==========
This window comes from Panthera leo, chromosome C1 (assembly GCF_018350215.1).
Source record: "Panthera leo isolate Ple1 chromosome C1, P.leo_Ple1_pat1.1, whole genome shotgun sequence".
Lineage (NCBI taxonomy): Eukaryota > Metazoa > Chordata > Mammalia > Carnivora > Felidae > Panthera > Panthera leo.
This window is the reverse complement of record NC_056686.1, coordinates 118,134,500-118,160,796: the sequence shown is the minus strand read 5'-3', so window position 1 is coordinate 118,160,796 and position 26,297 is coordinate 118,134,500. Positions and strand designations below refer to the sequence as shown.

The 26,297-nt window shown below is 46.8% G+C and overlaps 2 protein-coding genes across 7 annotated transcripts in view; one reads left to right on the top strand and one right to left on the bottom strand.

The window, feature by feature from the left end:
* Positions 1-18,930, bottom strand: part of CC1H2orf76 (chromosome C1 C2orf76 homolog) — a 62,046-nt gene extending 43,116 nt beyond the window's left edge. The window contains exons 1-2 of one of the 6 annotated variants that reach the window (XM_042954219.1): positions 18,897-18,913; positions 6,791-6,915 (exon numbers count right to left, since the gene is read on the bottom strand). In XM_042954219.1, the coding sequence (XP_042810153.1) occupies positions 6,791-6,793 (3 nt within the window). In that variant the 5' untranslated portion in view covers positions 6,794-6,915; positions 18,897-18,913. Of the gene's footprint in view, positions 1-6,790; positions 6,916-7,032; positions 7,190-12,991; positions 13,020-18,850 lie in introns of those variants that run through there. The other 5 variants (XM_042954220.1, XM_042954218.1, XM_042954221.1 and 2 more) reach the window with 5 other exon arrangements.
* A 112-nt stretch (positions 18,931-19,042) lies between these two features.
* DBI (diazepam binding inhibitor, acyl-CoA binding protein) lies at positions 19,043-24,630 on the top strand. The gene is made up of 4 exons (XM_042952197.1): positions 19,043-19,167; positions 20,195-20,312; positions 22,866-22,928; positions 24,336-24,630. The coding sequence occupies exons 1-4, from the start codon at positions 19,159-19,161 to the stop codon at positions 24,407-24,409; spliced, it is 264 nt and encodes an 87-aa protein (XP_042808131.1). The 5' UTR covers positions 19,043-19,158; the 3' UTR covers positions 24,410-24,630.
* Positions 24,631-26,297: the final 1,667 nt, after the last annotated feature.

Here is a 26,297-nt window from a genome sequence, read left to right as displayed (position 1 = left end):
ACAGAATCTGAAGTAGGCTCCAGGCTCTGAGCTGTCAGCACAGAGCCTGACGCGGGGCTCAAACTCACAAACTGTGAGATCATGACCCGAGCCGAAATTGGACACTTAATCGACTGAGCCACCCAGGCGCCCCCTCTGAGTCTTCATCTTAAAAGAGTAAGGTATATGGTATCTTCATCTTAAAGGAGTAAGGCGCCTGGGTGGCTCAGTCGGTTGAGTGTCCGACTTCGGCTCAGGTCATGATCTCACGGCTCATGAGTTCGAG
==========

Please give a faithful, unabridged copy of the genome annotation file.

This window comes from Panthera leo, chromosome C1 (assembly GCF_018350215.1).
Source record: "Panthera leo isolate Ple1 chromosome C1, P.leo_Ple1_pat1.1, whole genome shotgun sequence".
Lineage (NCBI taxonomy): Eukaryota > Metazoa > Chordata > Mammalia > Carnivora > Felidae > Panthera > Panthera leo.
This window is the reverse complement of record NC_056686.1, coordinates 118,134,500-118,160,796: the sequence shown is the minus strand read 5'-3', so window position 1 is coordinate 118,160,796 and position 26,297 is coordinate 118,134,500. Positions and strand designations below refer to the sequence as shown.

The 26,297-nt window shown below is 46.8% G+C and overlaps 2 protein-coding genes across 7 annotated transcripts in view; one reads left to right on the top strand and one right to left on the bottom strand.

The window, feature by feature from the left end:
* Positions 1-18,930, bottom strand: part of CC1H2orf76 (chromosome C1 C2orf76 homolog) — a 62,046-nt gene extending 43,116 nt beyond the window's left edge. The window contains exons 1-2 of one of the 6 annotated variants that reach the window (XM_042954219.1): positions 18,897-18,913; positions 6,791-6,915 (exon numbers count right to left, since the gene is read on the bottom strand). In XM_042954219.1, the coding sequence (XP_042810153.1) occupies positions 6,791-6,793 (3 nt within the window). In that variant the 5' untranslated portion in view covers positions 6,794-6,915; positions 18,897-18,913. Of the gene's footprint in view, positions 1-6,790; positions 6,916-7,032; positions 7,190-12,991; positions 13,020-18,850 lie in introns of those variants that run through there. The other 5 variants (XM_042954220.1, XM_042954218.1, XM_042954221.1 and 2 more) reach the window with 5 other exon arrangements.
* A 112-nt stretch (positions 18,931-19,042) lies between these two features.
* DBI (diazepam binding inhibitor, acyl-CoA binding protein) lies at positions 19,043-24,630 on the top strand. The gene is made up of 4 exons (XM_042952197.1): positions 19,043-19,167; positions 20,195-20,312; positions 22,866-22,928; positions 24,336-24,630. The coding sequence occupies exons 1-4, from the start codon at positions 19,159-19,161 to the stop codon at positions 24,407-24,409; spliced, it is 264 nt and encodes an 87-aa protein (XP_042808131.1). The 5' UTR covers positions 19,043-19,158; the 3' UTR covers positions 24,410-24,630.
* Positions 24,631-26,297: the final 1,667 nt, after the last annotated feature.

Here is a 26,297-nt window from a genome sequence, read left to right as displayed (position 1 = left end):
ACAGAATCTGAAGTAGGCTCCAGGCTCTGAGCTGTCAGCACAGAGCCTGACGCGGGGCTCAAACTCACAAACTGTGAGATCATGACCCGAGCCGAAATTGGACACTTAATCGACTGAGCCACCCAGGCGCCCCCTCTGAGTCTTCATCTTAAAAGAGTAAGGTATATGGTATCTTCATCTTAAAGGAGTAAGGCGCCTGGGTGGCTCAGTCGGTTGAGTGTCCGACTTCGGCTCAGGTCATGATCTCACGGCTCATGAGTTCGAG